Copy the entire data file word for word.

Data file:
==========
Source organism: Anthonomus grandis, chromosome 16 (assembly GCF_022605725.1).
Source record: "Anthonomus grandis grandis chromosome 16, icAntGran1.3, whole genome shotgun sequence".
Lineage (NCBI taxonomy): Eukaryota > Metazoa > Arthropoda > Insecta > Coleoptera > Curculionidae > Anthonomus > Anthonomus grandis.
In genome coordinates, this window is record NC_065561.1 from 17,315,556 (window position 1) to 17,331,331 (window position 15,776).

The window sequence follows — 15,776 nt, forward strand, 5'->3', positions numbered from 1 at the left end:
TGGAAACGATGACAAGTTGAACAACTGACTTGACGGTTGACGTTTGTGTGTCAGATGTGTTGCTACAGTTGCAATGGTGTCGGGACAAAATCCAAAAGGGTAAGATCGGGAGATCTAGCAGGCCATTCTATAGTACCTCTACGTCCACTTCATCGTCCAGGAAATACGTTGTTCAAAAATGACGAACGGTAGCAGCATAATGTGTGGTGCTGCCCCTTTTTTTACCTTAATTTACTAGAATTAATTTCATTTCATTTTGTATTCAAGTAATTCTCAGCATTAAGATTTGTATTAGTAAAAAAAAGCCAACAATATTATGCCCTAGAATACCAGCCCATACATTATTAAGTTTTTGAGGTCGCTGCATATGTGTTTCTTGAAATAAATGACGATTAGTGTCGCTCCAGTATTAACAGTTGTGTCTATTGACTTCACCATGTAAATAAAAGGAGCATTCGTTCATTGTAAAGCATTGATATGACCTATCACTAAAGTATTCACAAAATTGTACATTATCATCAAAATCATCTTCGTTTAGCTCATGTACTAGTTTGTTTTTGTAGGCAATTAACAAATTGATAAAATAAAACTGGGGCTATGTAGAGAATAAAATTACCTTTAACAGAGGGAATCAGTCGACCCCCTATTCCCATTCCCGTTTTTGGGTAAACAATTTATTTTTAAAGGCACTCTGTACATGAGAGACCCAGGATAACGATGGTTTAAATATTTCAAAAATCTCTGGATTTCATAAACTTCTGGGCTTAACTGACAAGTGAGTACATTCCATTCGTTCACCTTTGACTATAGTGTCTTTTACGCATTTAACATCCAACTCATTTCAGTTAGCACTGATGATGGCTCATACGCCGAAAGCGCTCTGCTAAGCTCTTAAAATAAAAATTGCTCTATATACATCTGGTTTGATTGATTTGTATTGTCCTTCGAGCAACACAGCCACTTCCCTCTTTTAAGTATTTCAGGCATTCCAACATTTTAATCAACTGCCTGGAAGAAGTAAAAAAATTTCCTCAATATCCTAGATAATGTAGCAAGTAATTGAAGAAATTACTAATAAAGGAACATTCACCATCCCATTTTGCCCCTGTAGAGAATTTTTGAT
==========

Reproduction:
Source organism: Anthonomus grandis, chromosome 16 (assembly GCF_022605725.1).
Source record: "Anthonomus grandis grandis chromosome 16, icAntGran1.3, whole genome shotgun sequence".
Lineage (NCBI taxonomy): Eukaryota > Metazoa > Arthropoda > Insecta > Coleoptera > Curculionidae > Anthonomus > Anthonomus grandis.
In genome coordinates, this window is record NC_065561.1 from 17,315,556 (window position 1) to 17,331,331 (window position 15,776).

The window sequence follows — 15,776 nt, forward strand, 5'->3', positions numbered from 1 at the left end:
TGGAAACGATGACAAGTTGAACAACTGACTTGACGGTTGACGTTTGTGTGTCAGATGTGTTGCTACAGTTGCAATGGTGTCGGGACAAAATCCAAAAGGGTAAGATCGGGAGATCTAGCAGGCCATTCTATAGTACCTCTACGTCCACTTCATCGTCCAGGAAATACGTTGTTCAAAAATGACGAACGGTAGCAGCATAATGTGTGGTGCTGCCCCTTTTTTTACCTTAATTTACTAGAATTAATTTCATTTCATTTTGTATTCAAGTAATTCTCAGCATTAAGATTTGTATTAGTAAAAAAAAGCCAACAATATTATGCCCTAGAATACCAGCCCATACATTATTAAGTTTTTGAGGTCGCTGCATATGTGTTTCTTGAAATAAATGACGATTAGTGTCGCTCCAGTATTAACAGTTGTGTCTATTGACTTCACCATGTAAATAAAAGGAGCATTCGTTCATTGTAAAGCATTGATATGACCTATCACTAAAGTATTCACAAAATTGTACATTATCATCAAAATCATCTTCGTTTAGCTCATGTACTAGTTTGTTTTTGTAGGCAATTAACAAATTGATAAAATAAAACTGGGGCTATGTAGAGAATAAAATTACCTTTAACAGAGGGAATCAGTCGACCCCCTATTCCCATTCCCGTTTTTGGGTAAACAATTTATTTTTAAAGGCACTCTGTACATGAGAGACCCAGGATAACGATGGTTTAAATATTTCAAAAATCTCTGGATTTCATAAACTTCTGGGCTTAACTGACAAGTGAGTACATTCCATTCGTTCACCTTTGACTATAGTGTCTTTTACGCATTTAACATCCAACTCATTTCAGTTAGCACTGATGATGGCTCATACGCCGAAAGCGCTCTGCTAAGCTCTTAAAATAAAAATTGCTCTATATACATCTGGTTTGATTGATTTGTATTGTCCTTCGAGCAACACAGCCACTTCCCTCTTTTAAGTATTTCAGGCATTCCAACATTTTAATCAACTGCCTGGAAGAAGTAAAAAAATTTCCTCAATATCCTAGATAATGTAGCAAGTAATTGAAGAAATTACTAATAAAGGAACATTCACCATCCCATTTTGCCCCTGTAGAGAATTTTTGAT